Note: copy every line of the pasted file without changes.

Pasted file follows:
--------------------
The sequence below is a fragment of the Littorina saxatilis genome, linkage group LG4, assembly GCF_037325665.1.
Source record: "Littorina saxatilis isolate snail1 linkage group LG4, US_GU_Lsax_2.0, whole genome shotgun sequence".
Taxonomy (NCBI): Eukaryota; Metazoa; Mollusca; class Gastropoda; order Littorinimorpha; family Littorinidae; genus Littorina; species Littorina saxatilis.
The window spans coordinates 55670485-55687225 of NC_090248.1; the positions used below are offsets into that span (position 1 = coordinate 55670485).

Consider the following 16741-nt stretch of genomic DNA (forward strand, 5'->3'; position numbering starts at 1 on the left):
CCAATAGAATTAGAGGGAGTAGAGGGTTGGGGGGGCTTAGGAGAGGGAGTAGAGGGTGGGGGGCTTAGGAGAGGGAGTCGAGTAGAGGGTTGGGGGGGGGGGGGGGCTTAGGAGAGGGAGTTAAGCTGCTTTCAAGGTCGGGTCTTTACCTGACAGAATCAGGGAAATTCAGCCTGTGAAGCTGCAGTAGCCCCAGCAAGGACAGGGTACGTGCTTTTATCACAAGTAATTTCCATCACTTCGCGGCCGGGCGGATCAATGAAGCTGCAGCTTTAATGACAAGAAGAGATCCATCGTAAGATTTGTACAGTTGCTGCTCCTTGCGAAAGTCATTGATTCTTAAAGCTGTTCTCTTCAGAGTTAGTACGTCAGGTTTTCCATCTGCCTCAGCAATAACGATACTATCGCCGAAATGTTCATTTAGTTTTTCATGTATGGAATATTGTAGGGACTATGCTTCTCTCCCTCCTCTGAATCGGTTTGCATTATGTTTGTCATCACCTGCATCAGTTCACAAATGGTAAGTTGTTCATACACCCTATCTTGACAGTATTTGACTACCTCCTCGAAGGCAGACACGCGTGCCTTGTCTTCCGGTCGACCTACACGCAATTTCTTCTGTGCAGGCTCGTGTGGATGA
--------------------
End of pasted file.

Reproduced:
The sequence below is a fragment of the Littorina saxatilis genome, linkage group LG4, assembly GCF_037325665.1.
Source record: "Littorina saxatilis isolate snail1 linkage group LG4, US_GU_Lsax_2.0, whole genome shotgun sequence".
Taxonomy (NCBI): Eukaryota; Metazoa; Mollusca; class Gastropoda; order Littorinimorpha; family Littorinidae; genus Littorina; species Littorina saxatilis.
The window spans coordinates 55670485-55687225 of NC_090248.1; the positions used below are offsets into that span (position 1 = coordinate 55670485).

Consider the following 16741-nt stretch of genomic DNA (forward strand, 5'->3'; position numbering starts at 1 on the left):
CCAATAGAATTAGAGGGAGTAGAGGGTTGGGGGGGCTTAGGAGAGGGAGTAGAGGGTGGGGGGCTTAGGAGAGGGAGTCGAGTAGAGGGTTGGGGGGGGGGGGGGGCTTAGGAGAGGGAGTTAAGCTGCTTTCAAGGTCGGGTCTTTACCTGACAGAATCAGGGAAATTCAGCCTGTGAAGCTGCAGTAGCCCCAGCAAGGACAGGGTACGTGCTTTTATCACAAGTAATTTCCATCACTTCGCGGCCGGGCGGATCAATGAAGCTGCAGCTTTAATGACAAGAAGAGATCCATCGTAAGATTTGTACAGTTGCTGCTCCTTGCGAAAGTCATTGATTCTTAAAGCTGTTCTCTTCAGAGTTAGTACGTCAGGTTTTCCATCTGCCTCAGCAATAACGATACTATCGCCGAAATGTTCATTTAGTTTTTCATGTATGGAATATTGTAGGGACTATGCTTCTCTCCCTCCTCTGAATCGGTTTGCATTATGTTTGTCATCACCTGCATCAGTTCACAAATGGTAAGTTGTTCATACACCCTATCTTGACAGTATTTGACTACCTCCTCGAAGGCAGACACGCGTGCCTTGTCTTCCGGTCGACCTACACGCAATTTCTTCTGTGCAGGCTCGTGTGGATGA